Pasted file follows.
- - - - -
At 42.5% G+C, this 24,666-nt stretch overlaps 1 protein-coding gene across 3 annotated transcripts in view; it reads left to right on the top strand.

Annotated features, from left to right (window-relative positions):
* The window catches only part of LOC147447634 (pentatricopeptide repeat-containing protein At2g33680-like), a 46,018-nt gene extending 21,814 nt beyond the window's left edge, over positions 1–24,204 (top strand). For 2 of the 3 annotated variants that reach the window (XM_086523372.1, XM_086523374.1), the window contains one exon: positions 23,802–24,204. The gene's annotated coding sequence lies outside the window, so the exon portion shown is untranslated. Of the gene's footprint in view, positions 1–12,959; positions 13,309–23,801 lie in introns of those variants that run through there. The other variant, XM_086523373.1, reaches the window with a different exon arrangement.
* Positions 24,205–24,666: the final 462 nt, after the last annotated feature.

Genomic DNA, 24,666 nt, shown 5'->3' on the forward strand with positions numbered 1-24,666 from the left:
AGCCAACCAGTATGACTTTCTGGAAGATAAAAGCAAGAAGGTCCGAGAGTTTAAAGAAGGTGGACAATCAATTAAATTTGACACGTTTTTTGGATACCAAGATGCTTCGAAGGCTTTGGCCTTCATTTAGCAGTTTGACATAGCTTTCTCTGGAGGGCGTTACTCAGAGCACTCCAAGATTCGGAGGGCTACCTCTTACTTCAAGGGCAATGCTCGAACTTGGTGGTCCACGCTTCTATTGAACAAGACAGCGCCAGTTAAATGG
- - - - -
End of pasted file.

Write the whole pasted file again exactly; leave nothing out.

At 42.5% G+C, this 24,666-nt stretch overlaps 1 protein-coding gene across 3 annotated transcripts in view; it reads left to right on the top strand.

Annotated features, from left to right (window-relative positions):
* The window catches only part of LOC147447634 (pentatricopeptide repeat-containing protein At2g33680-like), a 46,018-nt gene extending 21,814 nt beyond the window's left edge, over positions 1–24,204 (top strand). For 2 of the 3 annotated variants that reach the window (XM_086523372.1, XM_086523374.1), the window contains one exon: positions 23,802–24,204. The gene's annotated coding sequence lies outside the window, so the exon portion shown is untranslated. Of the gene's footprint in view, positions 1–12,959; positions 13,309–23,801 lie in introns of those variants that run through there. The other variant, XM_086523373.1, reaches the window with a different exon arrangement.
* Positions 24,205–24,666: the final 462 nt, after the last annotated feature.

Genomic DNA, 24,666 nt, shown 5'->3' on the forward strand with positions numbered 1-24,666 from the left:
AGCCAACCAGTATGACTTTCTGGAAGATAAAAGCAAGAAGGTCCGAGAGTTTAAAGAAGGTGGACAATCAATTAAATTTGACACGTTTTTTGGATACCAAGATGCTTCGAAGGCTTTGGCCTTCATTTAGCAGTTTGACATAGCTTTCTCTGGAGGGCGTTACTCAGAGCACTCCAAGATTCGGAGGGCTACCTCTTACTTCAAGGGCAATGCTCGAACTTGGTGGTCCACGCTTCTATTGAACAAGACAGCGCCAGTTAAATGG